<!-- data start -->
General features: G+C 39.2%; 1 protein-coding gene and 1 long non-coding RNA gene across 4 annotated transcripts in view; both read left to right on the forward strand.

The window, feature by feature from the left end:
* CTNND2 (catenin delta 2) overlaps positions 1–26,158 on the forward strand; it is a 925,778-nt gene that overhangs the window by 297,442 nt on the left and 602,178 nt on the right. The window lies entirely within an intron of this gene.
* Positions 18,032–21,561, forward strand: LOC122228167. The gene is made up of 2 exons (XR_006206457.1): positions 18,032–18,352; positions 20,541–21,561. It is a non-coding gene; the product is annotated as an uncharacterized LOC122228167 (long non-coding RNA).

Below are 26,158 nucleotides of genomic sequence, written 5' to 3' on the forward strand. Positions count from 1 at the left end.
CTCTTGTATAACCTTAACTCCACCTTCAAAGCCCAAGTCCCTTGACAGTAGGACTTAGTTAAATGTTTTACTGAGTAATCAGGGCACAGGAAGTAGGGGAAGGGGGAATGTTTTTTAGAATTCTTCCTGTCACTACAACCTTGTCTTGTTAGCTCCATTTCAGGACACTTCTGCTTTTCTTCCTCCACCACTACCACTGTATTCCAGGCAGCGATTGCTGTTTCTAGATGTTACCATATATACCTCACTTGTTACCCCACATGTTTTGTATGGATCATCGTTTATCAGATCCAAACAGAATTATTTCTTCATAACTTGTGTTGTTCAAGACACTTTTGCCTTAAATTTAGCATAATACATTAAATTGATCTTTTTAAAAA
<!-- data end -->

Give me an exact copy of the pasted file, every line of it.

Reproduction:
General features: G+C 39.2%; 1 protein-coding gene and 1 long non-coding RNA gene across 4 annotated transcripts in view; both read left to right on the forward strand.

The window, feature by feature from the left end:
* CTNND2 (catenin delta 2) overlaps positions 1–26,158 on the forward strand; it is a 925,778-nt gene that overhangs the window by 297,442 nt on the left and 602,178 nt on the right. The window lies entirely within an intron of this gene.
* Positions 18,032–21,561, forward strand: LOC122228167. The gene is made up of 2 exons (XR_006206457.1): positions 18,032–18,352; positions 20,541–21,561. It is a non-coding gene; the product is annotated as an uncharacterized LOC122228167 (long non-coding RNA).

Below are 26,158 nucleotides of genomic sequence, written 5' to 3' on the forward strand. Positions count from 1 at the left end.
CTCTTGTATAACCTTAACTCCACCTTCAAAGCCCAAGTCCCTTGACAGTAGGACTTAGTTAAATGTTTTACTGAGTAATCAGGGCACAGGAAGTAGGGGAAGGGGGAATGTTTTTTAGAATTCTTCCTGTCACTACAACCTTGTCTTGTTAGCTCCATTTCAGGACACTTCTGCTTTTCTTCCTCCACCACTACCACTGTATTCCAGGCAGCGATTGCTGTTTCTAGATGTTACCATATATACCTCACTTGTTACCCCACATGTTTTGTATGGATCATCGTTTATCAGATCCAAACAGAATTATTTCTTCATAACTTGTGTTGTTCAAGACACTTTTGCCTTAAATTTAGCATAATACATTAAATTGATCTTTTTAAAAA